Chief brand officer Stephanie McMahon on how they’ve managed to keep body-slam storytelling going for more than 50 years: “I think any successful company with longevity has to continue to reinvent itself over and over. At our heart, what we are, we’re storytelling. We have compelling stories because in order to invest in the characters and care whether they win or lose, you have to understand who they are. And you have to be able to relate to those characters, because ultimately, that’s the best form of storytelling. We combine the best elements of reality shows, soap operas, drama, and action into one incredible show that never goes off the air. You can be engaged with WWE 24/7 if you want. We’re always here for you. That’s an unusual notion that doesn’t exist with any other brand.”

“When your mission is to put smiles on people’s faces the world over, it’s very clear. No matter how big and broad our company gets, it’s a simple message and mission to embrace. Many companies have these crazy long mission statements, and I’m sure they’re all trying to do wonderful things, but you need to be able to simplify your brand message in order to stay on point. The more you grow, the bigger you become, the simpler your message needs to get.”

Netscout
Netscout chief marketing officer Jim McNeil on making brand content with Werner Herzog, and the technological times we live in: “It’s a big challenge when you hire a man who’s been called a Director of Dread to help position your company in the industry. For people to understand that there’s value in being a thought leader and beginning an important conversation without making it all about you. That’s a leap, especially for literal engineering types. So I’ve been at the brink of having this thing pulled out from under me at least four or five times in a very significant way. But we were able to muscle through.”

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“We have some of the brightest engineers on the planet, but this idea is bigger than our tech industry. We’re living in a historical time. People who grew up in the Renaissance didn’t realize that everything was changing around them, it was just a really cool time to be alive. Right now, we’re on this timeline of change that is accelerating that people can’t truly comprehend because we’re all moving along with it. What’s coming in the next 5 to 10 years is going to blow people’s minds.”

Gatorade
Gatorade senior vice-president and general manager Brett O’Brien on how the brand approaches new innovation without straying from its core mission: “We could get into the wearable space, we could say we’re going to go create a band of some kind that you wear that monitors sweat and thus leads to a hydration solution. We could get into the app world and make a hydration app. But how is Gatorade being used right now and how do we make your hydration solution more effective?”

“Instead of hoping you go buy something else that will then lead you to drink something out of that squeeze bottle, how do we make sure that squeeze bottle is the most effective tool for hydration as possible? And that squeeze bottle is telling you what you need, and how much you need it? It may be that it communicates with a wearable or an app, but we don’t have to create those, what we do need to make is the vessel with which you consume Gatorade. For us it was a pretty easy move to put our focus there because it’s an area we feel some ownership of—on the sidelines, just adding a new element to it.”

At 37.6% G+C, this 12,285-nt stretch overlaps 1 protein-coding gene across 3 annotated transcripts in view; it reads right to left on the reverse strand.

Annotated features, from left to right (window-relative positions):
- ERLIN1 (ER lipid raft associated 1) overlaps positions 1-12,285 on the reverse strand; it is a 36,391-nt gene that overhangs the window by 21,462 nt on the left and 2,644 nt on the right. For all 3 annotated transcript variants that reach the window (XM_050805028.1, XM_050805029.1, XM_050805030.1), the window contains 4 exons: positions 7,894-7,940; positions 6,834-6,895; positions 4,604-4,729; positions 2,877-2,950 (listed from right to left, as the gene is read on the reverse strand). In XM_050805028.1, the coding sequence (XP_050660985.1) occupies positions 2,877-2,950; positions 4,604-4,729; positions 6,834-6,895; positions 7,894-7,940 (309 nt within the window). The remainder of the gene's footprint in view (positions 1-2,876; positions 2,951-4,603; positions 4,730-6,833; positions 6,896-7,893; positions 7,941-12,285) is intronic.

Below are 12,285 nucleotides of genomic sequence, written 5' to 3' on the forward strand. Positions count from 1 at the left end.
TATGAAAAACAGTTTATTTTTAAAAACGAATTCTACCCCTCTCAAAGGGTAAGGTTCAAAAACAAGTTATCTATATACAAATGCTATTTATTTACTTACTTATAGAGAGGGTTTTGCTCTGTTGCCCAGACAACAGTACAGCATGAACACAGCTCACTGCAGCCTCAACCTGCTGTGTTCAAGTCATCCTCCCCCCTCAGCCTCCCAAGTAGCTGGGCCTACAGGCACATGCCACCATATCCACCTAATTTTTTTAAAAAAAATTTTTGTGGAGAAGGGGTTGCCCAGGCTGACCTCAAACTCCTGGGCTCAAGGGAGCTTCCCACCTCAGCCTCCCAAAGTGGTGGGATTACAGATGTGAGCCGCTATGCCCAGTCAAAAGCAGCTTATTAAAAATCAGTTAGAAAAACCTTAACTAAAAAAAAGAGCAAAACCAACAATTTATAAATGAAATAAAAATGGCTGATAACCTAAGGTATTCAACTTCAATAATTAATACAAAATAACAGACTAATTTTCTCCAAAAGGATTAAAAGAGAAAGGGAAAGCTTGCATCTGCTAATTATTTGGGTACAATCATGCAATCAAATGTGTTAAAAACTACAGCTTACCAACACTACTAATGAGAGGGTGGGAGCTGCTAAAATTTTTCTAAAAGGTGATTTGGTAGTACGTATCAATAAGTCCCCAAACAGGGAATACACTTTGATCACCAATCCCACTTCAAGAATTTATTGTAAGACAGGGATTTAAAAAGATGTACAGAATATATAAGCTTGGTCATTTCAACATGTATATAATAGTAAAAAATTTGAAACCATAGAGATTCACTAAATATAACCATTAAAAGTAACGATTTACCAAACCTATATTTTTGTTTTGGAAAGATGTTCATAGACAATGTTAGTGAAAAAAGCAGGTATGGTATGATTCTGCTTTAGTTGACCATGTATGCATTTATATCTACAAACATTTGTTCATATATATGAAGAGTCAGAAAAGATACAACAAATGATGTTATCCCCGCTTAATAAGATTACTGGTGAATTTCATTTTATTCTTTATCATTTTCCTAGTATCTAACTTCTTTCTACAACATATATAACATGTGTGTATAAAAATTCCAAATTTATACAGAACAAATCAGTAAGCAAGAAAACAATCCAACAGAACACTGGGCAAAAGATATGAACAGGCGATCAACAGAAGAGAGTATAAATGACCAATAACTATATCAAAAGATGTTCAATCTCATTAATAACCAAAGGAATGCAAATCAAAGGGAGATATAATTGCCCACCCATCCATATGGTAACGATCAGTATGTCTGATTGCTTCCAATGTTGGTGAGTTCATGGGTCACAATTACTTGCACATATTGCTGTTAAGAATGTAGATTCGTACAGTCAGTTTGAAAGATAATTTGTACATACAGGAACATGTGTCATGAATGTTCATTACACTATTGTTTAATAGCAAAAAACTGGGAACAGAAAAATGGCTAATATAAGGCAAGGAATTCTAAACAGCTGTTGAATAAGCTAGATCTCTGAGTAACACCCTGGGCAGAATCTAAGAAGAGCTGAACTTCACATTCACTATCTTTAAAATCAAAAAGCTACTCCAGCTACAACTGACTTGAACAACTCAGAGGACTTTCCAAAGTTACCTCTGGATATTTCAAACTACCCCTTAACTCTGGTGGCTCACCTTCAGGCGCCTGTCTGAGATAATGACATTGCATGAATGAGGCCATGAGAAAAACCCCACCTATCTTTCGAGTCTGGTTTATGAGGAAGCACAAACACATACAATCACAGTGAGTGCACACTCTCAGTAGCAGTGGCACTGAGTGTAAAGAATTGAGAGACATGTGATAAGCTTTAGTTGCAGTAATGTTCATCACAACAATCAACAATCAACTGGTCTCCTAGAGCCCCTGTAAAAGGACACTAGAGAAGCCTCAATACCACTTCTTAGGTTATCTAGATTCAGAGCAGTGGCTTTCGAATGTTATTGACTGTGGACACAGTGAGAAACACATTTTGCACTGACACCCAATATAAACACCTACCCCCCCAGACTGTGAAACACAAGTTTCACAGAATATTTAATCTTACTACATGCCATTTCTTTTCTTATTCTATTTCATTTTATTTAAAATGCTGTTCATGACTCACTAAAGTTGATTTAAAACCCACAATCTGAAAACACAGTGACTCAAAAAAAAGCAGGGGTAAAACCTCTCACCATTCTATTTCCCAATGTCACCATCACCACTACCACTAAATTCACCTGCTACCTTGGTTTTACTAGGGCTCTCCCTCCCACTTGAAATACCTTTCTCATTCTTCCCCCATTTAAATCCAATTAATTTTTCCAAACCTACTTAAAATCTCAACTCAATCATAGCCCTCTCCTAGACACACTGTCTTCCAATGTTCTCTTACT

Axe
Axe senior marketing director Matthew McCarthy on shifting the brand image from skirt-chasing to self-confidence: “Perhaps in the past, the idea that a guy needs to project a certain outward appearance as being most important, the seismic change lies in the individuality of personal style as key to a guy feeling attractive. I think that attractiveness and confidence are still a lot of what this brand is all about, but now what makes this exciting is basically we’re relaunching the brand around this idea of individuality. That’s how we distill the idea and optimism of the brand, the freedom that guys now feel, and want to step into more than ever.”

Lego
Lego senior design manager Joakim Kørner Nielsen on how the brand turns ideas into toys: “When shaping the business opportunity, we explore the creative and play experience, bouncing ideas back and forth so in the end we have something that works for the business but also has a really cool concept and story that works creatively. That process is much longer for a project like this, as opposed to a smaller scale because there are more players involved and needed to be taken into account—TV partners, the digital dimension, app development, scanning technology—all these things that need to be considered in the planning. At some point it all lines up and you have this vision for the IP.”

Beats by Dre
Executive vice-president of marketing Jason White on basing the brand’s ad strategy on real athlete insights: “‘The Seven Nation Army chant and the chest beat. Both are real. They exist. They are the behaviors of the biggest athletes and the most passionate fans on the planet. They are inseparable from sports biggest moments. We’ve never asked our athletes to act. Just to be honest and to be athletes. This was no different. They knew the emotional place we wanted to go, and they knew the behavior inherently. It was effortless because it was true.”

General Electric
GE’s global chief creative officer Andy Goldberg on why the brand decided to try its hand at podcasts (resulting in the sci-fi hit The Message): “This was about experimenting in a different platform, doing it well and doing it first. To be there and resurrecting GE Theater, gives us an arm to get into this—we’ve been telling great stories for a long time, but this elevates the level of storytelling we can do under the GE Theater umbrella, and gives us an opening to more narratives, more long-form, and more content, in general.”

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“It opened up a new story medium for us, something we hadn’t done, and with a new audience. Not necessarily a different audience—they may be engaging with us in other ways—but sometimes when you engage with an audience in a different form it takes on a whole new association, which is good.”

About the author

Jeff Beer is a staff editor at Fast Company, covering advertising, marketing, and brand creativity. He lives in Toronto.